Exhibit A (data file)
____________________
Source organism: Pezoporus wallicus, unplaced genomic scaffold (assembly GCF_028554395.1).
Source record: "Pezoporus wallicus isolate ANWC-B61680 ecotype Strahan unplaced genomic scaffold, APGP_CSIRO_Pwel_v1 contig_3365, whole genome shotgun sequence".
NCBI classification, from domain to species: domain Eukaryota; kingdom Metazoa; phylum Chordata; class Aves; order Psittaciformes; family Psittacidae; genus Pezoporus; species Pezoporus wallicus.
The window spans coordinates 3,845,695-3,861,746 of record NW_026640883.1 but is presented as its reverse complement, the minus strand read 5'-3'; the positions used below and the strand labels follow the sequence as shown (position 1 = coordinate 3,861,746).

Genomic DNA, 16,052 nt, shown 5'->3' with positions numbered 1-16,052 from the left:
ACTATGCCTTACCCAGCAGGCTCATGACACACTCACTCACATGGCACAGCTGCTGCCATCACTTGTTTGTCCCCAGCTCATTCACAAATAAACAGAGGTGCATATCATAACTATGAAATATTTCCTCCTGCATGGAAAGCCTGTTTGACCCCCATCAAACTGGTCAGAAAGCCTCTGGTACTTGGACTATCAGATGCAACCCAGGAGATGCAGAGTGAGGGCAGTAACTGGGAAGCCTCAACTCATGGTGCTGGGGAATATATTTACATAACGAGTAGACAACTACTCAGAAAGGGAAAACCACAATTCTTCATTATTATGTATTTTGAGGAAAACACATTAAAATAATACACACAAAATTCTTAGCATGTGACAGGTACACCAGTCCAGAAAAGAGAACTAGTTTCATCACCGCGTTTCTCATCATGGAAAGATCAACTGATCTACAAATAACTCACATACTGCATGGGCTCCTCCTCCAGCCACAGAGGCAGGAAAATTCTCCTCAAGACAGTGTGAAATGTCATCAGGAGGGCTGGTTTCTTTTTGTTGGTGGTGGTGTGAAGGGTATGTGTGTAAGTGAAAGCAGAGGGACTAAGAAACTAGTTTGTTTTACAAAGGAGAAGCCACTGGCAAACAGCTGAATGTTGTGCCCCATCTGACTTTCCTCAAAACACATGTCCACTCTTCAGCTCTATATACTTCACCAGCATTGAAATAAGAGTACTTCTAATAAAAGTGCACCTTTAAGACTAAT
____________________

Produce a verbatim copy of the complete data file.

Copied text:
Source organism: Pezoporus wallicus, unplaced genomic scaffold (assembly GCF_028554395.1).
Source record: "Pezoporus wallicus isolate ANWC-B61680 ecotype Strahan unplaced genomic scaffold, APGP_CSIRO_Pwel_v1 contig_3365, whole genome shotgun sequence".
NCBI classification, from domain to species: domain Eukaryota; kingdom Metazoa; phylum Chordata; class Aves; order Psittaciformes; family Psittacidae; genus Pezoporus; species Pezoporus wallicus.
The window spans coordinates 3,845,695-3,861,746 of record NW_026640883.1 but is presented as its reverse complement, the minus strand read 5'-3'; the positions used below and the strand labels follow the sequence as shown (position 1 = coordinate 3,861,746).

Genomic DNA, 16,052 nt, shown 5'->3' with positions numbered 1-16,052 from the left:
ACTATGCCTTACCCAGCAGGCTCATGACACACTCACTCACATGGCACAGCTGCTGCCATCACTTGTTTGTCCCCAGCTCATTCACAAATAAACAGAGGTGCATATCATAACTATGAAATATTTCCTCCTGCATGGAAAGCCTGTTTGACCCCCATCAAACTGGTCAGAAAGCCTCTGGTACTTGGACTATCAGATGCAACCCAGGAGATGCAGAGTGAGGGCAGTAACTGGGAAGCCTCAACTCATGGTGCTGGGGAATATATTTACATAACGAGTAGACAACTACTCAGAAAGGGAAAACCACAATTCTTCATTATTATGTATTTTGAGGAAAACACATTAAAATAATACACACAAAATTCTTAGCATGTGACAGGTACACCAGTCCAGAAAAGAGAACTAGTTTCATCACCGCGTTTCTCATCATGGAAAGATCAACTGATCTACAAATAACTCACATACTGCATGGGCTCCTCCTCCAGCCACAGAGGCAGGAAAATTCTCCTCAAGACAGTGTGAAATGTCATCAGGAGGGCTGGTTTCTTTTTGTTGGTGGTGGTGTGAAGGGTATGTGTGTAAGTGAAAGCAGAGGGACTAAGAAACTAGTTTGTTTTACAAAGGAGAAGCCACTGGCAAACAGCTGAATGTTGTGCCCCATCTGACTTTCCTCAAAACACATGTCCACTCTTCAGCTCTATATACTTCACCAGCATTGAAATAAGAGTACTTCTAATAAAAGTGCACCTTTAAGACTAAT